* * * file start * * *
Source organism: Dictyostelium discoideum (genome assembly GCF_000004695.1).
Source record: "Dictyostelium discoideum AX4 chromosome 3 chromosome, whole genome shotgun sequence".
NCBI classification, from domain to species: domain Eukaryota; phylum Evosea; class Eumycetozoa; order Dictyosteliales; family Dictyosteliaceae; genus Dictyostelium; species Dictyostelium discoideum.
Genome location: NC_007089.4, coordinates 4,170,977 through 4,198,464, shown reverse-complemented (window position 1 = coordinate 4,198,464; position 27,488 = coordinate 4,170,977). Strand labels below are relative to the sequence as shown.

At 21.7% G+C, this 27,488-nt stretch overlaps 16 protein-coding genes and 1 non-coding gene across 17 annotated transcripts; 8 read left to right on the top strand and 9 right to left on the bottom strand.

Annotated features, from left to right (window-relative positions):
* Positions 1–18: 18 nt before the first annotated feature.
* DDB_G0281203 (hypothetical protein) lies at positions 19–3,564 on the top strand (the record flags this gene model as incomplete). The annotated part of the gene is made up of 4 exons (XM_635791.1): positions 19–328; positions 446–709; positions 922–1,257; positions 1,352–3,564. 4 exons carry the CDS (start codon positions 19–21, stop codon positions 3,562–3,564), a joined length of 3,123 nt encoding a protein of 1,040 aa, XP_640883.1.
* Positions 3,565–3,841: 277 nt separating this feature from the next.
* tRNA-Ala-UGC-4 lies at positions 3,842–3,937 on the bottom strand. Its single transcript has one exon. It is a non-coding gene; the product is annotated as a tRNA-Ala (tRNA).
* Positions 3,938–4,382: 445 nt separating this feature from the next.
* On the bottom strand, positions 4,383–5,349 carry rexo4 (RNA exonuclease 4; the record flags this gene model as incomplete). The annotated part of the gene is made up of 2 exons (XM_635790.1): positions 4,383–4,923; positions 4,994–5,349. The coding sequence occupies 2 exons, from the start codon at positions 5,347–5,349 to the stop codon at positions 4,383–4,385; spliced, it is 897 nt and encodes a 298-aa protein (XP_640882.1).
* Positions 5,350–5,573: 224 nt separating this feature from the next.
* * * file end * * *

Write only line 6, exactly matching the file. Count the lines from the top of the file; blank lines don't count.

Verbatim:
Annotated features, from left to right (window-relative positions):